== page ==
From playgrounds to red carpets, selfies are everywhere these days. Unfortunately selfie etiquette hasn’t caught up with the trend yet, as evidenced by the student who recently tried to snap a picture of himself in the lap of a priceless 19th century statue — and broke its leg off in pursuit of an “extreme selfie”. I’d define that for you except that it just seems to be “an insane picture with my face in it so people can identify the body/law enforcement can locate me/I win parties”. (Side note: the part that bothered me most about Dan Brown’s Angels and Demons – sequel to The Da Vinci Code– wasn’t all the weird Catholic myths but the fact that all the main characters kept crawling all over famous ancient statues! It was brutal.)
But one moderately cuckoo dude with a Go Cam upped the extreme selfie standard to a new high (literally) with this:
Seriously, my palms are sweating just looking at this picture. The video version kinda made me want to vomit.
In case you don’t recognize this, never having seen it from the top down before, this guy is on top of the Christ the Redeemer statue that sits over Rio de Janeiro. I made the mistake of watching the panoramic video he took and my hands are still so sweaty they keep slipping off my keyboard. Immediately I had two thoughts: This is a Thing People Do?? I didn’t even know that Jesus was open to tourists. And second, that means someone (most likely more than one someone) had to be up that high to build the dang thing. Seeing as it was built in the 20’s, I’m guessing the workers didn’t take any selfies but man… eek.
Then, in reading about extreme selfies, I came across this Russian free climber (meaning he went up this thing, on the outside, with no ropes or harness) and almost fainted:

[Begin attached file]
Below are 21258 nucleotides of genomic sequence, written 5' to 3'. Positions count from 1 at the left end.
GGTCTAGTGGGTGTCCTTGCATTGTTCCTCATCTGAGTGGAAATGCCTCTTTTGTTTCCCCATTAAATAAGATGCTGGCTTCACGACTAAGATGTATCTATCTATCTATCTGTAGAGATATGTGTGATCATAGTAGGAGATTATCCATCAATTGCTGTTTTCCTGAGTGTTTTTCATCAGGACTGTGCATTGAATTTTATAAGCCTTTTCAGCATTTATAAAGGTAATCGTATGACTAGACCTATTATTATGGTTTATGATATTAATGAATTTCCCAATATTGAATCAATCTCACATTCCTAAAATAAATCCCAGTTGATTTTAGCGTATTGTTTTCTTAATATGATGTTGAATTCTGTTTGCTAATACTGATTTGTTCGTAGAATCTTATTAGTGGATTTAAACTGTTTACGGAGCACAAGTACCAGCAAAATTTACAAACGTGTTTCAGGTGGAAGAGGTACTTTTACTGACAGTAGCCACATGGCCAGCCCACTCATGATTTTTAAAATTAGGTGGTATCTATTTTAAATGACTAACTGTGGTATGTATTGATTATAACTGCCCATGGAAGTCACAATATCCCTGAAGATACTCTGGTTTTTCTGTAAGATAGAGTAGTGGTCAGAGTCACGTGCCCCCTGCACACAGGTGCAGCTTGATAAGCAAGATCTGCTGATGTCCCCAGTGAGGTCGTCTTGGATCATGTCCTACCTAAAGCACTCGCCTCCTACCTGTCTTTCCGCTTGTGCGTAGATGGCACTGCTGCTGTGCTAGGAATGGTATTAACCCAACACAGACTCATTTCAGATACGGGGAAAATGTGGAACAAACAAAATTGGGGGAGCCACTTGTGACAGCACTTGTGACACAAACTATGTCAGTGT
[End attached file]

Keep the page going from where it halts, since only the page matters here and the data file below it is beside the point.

This kid sees cool selfie. I see some kid’s mom wetting herself. Even though I grew up rock climbing and even have a picture of me dangling 96 feet in the air, 20 feet from any wall, during a repel, I still can barely look at these.
It’s not just heights that are extreme though. The most recent controversy accessible to us regular not-crazy people are “extreme yoga selfies”. Celebrities and a slew of super models have been called on the carpet, er, mat, for posting pictures of themselves doing difficult yoga poses in weird places. But the most controversial of the bunch is Hilaria Baldwin (married to Alec, yes he married his yoga teacher). She recently started a #yogapostureoftheday campaign on Instagram where she shows how she works yoga into her daily life.
Some are a little… kooky. I mean, this can’t be comfortable and playing on train tracks is never a good idea (hope her kid wasn’t watching!). But being a girl who has done her fair share of headstands/handstands in bizarre places I certainly can’t point any fingers.
Others are just kind of silly:
Clearly she’s part way into putting together a crib?? I like how she’s holding her foot with one hand and the pliers with the other – regular toe nail clippers not working? Yank yer whole nail out!
But I really like this one:
She got slammed for it being dangerous but at worst she falls like 5 feet. And honestly I think this looks like art. I could see this in a museum somewhere. Or at least a coffee table book. The lines are interesting and there’s a cool contrast between hard and soft.
However, most people are complaining that not only do most extreme yoga selfies show poses that are too advanced/dangerous for most folks (and don’t include a #donttrythisathome) like Naomi Campbell here:
but really they’re bothered by the perceived narcissism and show-off behavior that is so counter to the normal non-competitive yoga vibe. “Is it possible that extreme yoga selfies are a sign of engaging in action for the sake of reward? (Look at me! Look at what I can do!),” writes one yogini who points out that yoga isn’t about getting a great shot, it’s about developing a lifetime practice for internal rewards, not likes on Instagram.
But nowhere is the topic more controversial in fitness circles than with the rising popularity of the “running selfie.”